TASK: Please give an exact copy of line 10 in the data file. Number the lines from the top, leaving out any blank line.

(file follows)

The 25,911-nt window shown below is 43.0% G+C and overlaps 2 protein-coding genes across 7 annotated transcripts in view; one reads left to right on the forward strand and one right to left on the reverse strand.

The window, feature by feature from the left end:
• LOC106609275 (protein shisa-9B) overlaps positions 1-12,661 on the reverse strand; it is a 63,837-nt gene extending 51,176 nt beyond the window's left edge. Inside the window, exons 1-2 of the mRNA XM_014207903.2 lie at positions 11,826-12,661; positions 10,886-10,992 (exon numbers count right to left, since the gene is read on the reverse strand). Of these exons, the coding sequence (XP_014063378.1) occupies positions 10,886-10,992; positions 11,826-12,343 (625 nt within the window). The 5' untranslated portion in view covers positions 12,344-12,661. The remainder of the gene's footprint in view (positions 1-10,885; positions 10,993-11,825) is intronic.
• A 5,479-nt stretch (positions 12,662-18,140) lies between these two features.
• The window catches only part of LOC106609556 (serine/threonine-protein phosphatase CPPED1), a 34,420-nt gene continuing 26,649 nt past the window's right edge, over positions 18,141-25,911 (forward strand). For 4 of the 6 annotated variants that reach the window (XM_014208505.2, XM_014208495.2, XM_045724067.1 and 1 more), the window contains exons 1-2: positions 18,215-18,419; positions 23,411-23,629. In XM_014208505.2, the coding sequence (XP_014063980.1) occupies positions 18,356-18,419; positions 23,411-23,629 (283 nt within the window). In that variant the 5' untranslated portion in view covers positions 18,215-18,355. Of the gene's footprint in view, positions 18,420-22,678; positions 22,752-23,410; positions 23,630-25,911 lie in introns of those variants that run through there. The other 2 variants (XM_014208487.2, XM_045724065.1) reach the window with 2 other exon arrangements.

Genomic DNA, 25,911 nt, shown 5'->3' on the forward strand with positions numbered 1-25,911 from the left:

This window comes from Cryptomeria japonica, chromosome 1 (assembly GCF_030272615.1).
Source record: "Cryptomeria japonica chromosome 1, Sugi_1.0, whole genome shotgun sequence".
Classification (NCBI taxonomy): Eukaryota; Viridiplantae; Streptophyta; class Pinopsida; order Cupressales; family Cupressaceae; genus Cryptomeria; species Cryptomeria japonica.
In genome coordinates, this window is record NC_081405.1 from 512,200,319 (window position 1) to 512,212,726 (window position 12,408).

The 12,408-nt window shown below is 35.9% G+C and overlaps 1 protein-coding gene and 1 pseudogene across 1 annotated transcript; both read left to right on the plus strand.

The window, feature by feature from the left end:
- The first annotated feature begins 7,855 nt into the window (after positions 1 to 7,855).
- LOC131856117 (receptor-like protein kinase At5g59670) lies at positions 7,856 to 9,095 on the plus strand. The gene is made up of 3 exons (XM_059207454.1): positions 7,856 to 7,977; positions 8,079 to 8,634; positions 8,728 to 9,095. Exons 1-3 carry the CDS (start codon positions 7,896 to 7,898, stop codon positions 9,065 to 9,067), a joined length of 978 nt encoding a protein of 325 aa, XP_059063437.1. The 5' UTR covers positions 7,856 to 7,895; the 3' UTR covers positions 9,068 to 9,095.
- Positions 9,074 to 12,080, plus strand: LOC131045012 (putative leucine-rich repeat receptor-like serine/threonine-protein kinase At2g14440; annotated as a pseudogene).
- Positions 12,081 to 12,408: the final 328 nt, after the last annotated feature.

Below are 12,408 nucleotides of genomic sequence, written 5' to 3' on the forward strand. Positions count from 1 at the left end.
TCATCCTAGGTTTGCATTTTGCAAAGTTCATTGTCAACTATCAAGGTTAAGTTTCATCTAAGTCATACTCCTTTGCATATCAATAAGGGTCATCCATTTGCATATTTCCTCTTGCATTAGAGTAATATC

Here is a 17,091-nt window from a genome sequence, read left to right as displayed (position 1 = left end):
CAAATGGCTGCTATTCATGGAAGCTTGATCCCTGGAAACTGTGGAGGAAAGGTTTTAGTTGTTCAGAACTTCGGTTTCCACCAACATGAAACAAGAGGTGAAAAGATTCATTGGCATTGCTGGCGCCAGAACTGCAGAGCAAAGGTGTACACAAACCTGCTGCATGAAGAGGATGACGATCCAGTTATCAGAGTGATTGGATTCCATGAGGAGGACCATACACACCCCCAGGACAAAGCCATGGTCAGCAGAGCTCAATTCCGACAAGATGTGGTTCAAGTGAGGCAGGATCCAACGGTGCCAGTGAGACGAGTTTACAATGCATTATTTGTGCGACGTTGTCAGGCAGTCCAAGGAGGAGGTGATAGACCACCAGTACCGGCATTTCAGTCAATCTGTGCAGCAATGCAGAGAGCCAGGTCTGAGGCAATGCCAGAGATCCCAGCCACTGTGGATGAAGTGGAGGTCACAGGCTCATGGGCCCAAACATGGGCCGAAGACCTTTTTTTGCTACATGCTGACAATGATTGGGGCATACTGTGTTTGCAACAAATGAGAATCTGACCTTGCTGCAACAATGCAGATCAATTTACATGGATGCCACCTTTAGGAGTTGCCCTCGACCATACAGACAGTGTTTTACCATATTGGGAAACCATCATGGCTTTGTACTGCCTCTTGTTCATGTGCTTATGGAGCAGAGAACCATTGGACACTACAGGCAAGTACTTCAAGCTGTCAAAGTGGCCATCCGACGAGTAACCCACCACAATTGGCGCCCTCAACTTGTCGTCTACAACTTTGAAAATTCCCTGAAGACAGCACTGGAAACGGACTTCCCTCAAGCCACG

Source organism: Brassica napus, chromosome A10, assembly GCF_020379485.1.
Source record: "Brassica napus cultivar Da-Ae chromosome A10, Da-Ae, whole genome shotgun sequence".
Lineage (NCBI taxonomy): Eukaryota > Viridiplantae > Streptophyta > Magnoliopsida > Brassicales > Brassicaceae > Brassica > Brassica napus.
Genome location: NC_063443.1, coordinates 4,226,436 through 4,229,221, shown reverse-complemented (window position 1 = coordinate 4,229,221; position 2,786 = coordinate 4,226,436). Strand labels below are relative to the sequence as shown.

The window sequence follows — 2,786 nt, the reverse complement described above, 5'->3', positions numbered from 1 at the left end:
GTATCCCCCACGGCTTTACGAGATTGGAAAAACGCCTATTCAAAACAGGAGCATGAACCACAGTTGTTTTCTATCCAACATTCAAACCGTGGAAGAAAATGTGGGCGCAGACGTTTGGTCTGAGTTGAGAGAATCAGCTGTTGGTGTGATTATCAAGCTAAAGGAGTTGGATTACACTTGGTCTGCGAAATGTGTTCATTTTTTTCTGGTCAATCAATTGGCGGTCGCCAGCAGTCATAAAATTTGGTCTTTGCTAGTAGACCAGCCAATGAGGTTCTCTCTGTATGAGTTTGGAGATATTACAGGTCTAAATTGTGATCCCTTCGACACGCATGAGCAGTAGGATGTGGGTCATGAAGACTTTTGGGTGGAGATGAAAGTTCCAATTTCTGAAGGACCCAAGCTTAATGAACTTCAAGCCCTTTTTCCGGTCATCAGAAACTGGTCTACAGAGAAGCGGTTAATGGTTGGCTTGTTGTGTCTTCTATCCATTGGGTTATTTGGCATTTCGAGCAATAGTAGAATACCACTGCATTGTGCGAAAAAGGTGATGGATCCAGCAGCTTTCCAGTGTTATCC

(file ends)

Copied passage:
In genome coordinates, this window is record NC_081405.1 from 512,200,319 (window position 1) to 512,212,726 (window position 12,408).